Variation in avian brain shape: relationship with size and orbital shape

Authors


Correspondence

Soichiro Kawabe, Gifu Prefectural Museum, 1989 Oyana, Seki, Gifu 501-3941, Japan. T: +81 0575 28 3111;

E: kawabe_soichiro@yahoo.co.jp

Abstract

There is wide variation in brain shape among birds. Differences in brain dimensions reflect species-specific sensory capacities and behavioral repertoires that are shaped by environmental and biological factors during evolution. Most previous studies aimed at defining factors impacting brain shape have used volumetric or linear measurements. However, few have explored the quantitative indices of three-dimensional (3D) brain geometry that are absolutely imperative to understanding avian evolutionary history. This study aimed: (i) to explore the relationship between brain shape and overall brain size; and (ii) to assess the relationship between brain shape and orbital shape. Avian brain endocasts were reconstructed from computed tomography images and analyzed using 3D geometric morphometrics. Principal component analysis revealed dominant regional variations in avian brain shape and shape correlations between the telencephalon and cerebellum, between the cerebellum and myelencephalon, and between the diencephalon and optic tectum. Brain shape changes relative to total brain size were determined by multivariate regression analysis. Larger brain size was associated with a relatively slender telencephalon and differences in brain orientation. The correlation between brain shape and orbital shape was assessed by two-block partial least-squares analysis. Relatively round brains with a ventrally flexed brain base were associated with rounder orbits, while narrower brains with a flat brain base were associated with more elongated orbits. The shapes of functionally associated avian brain regions are correlated, and orbital size and shape are dominant factors influencing the overall shape of the avian brain.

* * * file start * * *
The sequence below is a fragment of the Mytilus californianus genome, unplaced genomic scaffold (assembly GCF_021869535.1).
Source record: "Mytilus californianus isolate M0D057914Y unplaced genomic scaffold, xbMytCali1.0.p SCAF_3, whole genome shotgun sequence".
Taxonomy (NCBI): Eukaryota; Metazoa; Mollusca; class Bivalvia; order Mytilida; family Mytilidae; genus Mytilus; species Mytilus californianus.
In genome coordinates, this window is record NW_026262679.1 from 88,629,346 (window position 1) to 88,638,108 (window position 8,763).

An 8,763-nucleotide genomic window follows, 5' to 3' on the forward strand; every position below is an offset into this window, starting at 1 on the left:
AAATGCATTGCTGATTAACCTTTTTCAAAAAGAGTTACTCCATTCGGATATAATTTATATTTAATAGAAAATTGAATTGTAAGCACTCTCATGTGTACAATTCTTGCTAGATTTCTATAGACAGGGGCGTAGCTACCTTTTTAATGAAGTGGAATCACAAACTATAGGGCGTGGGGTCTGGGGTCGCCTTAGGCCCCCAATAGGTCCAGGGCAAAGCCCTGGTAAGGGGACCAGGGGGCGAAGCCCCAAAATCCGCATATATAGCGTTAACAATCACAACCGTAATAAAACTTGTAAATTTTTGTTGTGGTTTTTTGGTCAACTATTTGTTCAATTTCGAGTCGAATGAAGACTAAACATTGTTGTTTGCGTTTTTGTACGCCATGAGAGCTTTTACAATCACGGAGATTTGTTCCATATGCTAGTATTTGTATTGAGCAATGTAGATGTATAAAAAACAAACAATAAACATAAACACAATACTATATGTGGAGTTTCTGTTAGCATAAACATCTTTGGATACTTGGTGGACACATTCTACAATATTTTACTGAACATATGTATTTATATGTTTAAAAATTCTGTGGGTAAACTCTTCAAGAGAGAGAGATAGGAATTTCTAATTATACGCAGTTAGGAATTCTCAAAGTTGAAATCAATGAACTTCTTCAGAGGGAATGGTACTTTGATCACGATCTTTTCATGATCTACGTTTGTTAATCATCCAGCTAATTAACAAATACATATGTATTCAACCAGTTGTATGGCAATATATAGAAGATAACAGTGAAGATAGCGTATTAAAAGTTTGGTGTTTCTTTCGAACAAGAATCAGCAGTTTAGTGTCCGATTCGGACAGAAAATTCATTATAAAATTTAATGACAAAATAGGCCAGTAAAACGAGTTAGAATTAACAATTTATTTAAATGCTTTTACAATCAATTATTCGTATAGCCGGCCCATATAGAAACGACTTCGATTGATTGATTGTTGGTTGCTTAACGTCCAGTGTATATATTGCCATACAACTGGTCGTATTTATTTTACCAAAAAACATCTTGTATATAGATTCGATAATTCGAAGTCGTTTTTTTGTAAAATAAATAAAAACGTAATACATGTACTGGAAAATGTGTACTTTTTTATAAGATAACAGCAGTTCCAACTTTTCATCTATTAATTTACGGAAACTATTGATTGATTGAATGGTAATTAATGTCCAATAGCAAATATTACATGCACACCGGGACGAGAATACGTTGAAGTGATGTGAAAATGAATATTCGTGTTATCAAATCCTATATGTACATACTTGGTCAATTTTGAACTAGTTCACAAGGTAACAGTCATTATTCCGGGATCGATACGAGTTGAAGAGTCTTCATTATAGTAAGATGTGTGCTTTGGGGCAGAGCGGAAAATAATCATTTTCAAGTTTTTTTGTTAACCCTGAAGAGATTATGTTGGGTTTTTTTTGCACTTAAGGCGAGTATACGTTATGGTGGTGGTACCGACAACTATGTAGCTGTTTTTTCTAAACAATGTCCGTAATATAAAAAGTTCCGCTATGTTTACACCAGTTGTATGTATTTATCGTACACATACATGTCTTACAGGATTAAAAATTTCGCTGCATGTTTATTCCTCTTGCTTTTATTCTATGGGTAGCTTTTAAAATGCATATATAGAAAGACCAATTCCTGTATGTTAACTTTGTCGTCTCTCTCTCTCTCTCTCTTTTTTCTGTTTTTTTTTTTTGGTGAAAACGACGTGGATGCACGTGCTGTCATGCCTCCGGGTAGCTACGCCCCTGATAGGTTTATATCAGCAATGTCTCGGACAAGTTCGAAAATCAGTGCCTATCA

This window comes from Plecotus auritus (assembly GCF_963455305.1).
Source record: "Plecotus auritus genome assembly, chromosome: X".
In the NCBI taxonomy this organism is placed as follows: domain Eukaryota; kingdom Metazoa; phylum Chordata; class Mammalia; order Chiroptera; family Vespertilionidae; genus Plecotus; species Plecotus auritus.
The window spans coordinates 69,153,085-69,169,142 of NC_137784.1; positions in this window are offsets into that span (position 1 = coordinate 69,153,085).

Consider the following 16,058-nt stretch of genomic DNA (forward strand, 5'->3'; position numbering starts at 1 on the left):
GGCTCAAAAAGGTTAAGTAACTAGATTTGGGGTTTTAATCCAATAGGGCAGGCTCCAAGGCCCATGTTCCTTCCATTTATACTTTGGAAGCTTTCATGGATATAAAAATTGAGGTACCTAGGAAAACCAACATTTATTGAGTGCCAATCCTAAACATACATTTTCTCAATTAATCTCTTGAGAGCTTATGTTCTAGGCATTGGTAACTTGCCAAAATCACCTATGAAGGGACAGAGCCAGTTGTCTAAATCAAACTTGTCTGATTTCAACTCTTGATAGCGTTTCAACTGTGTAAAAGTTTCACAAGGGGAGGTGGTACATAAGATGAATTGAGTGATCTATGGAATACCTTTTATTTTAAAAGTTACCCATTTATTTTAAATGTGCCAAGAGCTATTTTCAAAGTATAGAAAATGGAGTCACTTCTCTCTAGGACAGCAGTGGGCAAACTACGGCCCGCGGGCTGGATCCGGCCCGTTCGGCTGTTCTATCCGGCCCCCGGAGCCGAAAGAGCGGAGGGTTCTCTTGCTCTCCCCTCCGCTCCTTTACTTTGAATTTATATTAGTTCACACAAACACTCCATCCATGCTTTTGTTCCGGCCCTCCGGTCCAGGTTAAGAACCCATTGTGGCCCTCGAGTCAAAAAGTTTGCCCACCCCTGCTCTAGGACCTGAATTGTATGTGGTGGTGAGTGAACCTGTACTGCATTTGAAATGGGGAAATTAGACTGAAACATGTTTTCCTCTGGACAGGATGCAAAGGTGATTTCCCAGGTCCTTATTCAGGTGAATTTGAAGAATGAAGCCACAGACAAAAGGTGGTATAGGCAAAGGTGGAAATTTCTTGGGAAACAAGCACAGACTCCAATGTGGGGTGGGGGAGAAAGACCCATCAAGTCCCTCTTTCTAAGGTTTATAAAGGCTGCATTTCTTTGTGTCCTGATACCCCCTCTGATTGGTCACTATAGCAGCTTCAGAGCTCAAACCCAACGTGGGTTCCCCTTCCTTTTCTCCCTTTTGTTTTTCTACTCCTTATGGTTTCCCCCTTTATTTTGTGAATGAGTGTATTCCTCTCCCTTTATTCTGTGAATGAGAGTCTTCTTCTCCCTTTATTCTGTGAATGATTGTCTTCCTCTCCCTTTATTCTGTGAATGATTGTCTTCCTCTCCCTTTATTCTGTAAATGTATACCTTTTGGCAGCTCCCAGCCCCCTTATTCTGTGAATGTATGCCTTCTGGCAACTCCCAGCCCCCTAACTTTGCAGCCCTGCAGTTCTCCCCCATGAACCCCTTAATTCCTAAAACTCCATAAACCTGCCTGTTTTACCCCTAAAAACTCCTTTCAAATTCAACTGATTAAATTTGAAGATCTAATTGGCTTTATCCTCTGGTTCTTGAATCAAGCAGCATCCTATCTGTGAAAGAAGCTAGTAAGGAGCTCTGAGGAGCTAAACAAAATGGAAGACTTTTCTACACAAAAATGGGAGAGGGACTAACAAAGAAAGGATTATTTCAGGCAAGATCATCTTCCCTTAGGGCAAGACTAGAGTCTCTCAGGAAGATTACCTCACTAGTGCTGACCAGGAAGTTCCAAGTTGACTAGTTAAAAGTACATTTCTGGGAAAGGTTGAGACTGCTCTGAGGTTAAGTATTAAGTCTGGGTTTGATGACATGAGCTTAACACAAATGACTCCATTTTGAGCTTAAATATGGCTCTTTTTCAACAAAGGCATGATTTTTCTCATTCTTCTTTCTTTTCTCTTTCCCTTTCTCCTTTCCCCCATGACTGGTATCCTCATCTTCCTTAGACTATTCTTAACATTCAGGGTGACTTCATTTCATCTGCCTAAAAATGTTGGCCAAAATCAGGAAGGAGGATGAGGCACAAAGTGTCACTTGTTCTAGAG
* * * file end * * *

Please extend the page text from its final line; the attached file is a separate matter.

Ancillary